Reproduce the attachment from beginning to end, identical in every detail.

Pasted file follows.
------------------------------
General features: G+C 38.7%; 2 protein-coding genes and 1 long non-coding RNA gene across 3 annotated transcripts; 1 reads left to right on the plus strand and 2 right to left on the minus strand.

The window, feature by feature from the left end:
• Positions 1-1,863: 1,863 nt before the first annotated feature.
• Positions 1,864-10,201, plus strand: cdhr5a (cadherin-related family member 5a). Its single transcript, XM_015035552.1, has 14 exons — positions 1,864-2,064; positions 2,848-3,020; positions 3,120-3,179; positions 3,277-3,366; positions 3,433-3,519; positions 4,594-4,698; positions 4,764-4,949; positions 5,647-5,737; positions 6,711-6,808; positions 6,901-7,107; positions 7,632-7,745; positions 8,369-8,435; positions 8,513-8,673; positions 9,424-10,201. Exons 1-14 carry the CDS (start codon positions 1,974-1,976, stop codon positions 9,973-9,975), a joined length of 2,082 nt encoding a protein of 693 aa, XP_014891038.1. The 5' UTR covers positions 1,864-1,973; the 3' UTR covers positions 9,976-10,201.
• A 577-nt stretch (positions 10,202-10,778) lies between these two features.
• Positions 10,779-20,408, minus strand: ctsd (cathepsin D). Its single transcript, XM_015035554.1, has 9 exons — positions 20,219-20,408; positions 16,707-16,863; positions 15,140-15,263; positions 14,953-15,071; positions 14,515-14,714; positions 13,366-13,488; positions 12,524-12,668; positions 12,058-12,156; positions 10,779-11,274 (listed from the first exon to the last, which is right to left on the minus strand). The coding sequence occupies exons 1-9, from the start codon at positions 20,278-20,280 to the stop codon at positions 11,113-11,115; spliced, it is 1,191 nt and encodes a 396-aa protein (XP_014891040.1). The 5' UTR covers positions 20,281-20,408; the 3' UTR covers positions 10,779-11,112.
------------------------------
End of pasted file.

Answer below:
General features: G+C 38.7%; 2 protein-coding genes and 1 long non-coding RNA gene across 3 annotated transcripts; 1 reads left to right on the plus strand and 2 right to left on the minus strand.

The window, feature by feature from the left end:
• Positions 1-1,863: 1,863 nt before the first annotated feature.
• Positions 1,864-10,201, plus strand: cdhr5a (cadherin-related family member 5a). Its single transcript, XM_015035552.1, has 14 exons — positions 1,864-2,064; positions 2,848-3,020; positions 3,120-3,179; positions 3,277-3,366; positions 3,433-3,519; positions 4,594-4,698; positions 4,764-4,949; positions 5,647-5,737; positions 6,711-6,808; positions 6,901-7,107; positions 7,632-7,745; positions 8,369-8,435; positions 8,513-8,673; positions 9,424-10,201. Exons 1-14 carry the CDS (start codon positions 1,974-1,976, stop codon positions 9,973-9,975), a joined length of 2,082 nt encoding a protein of 693 aa, XP_014891038.1. The 5' UTR covers positions 1,864-1,973; the 3' UTR covers positions 9,976-10,201.
• A 577-nt stretch (positions 10,202-10,778) lies between these two features.
• Positions 10,779-20,408, minus strand: ctsd (cathepsin D). Its single transcript, XM_015035554.1, has 9 exons — positions 20,219-20,408; positions 16,707-16,863; positions 15,140-15,263; positions 14,953-15,071; positions 14,515-14,714; positions 13,366-13,488; positions 12,524-12,668; positions 12,058-12,156; positions 10,779-11,274 (listed from the first exon to the last, which is right to left on the minus strand). The coding sequence occupies exons 1-9, from the start codon at positions 20,278-20,280 to the stop codon at positions 11,113-11,115; spliced, it is 1,191 nt and encodes a 396-aa protein (XP_014891040.1). The 5' UTR covers positions 20,281-20,408; the 3' UTR covers positions 10,779-11,112.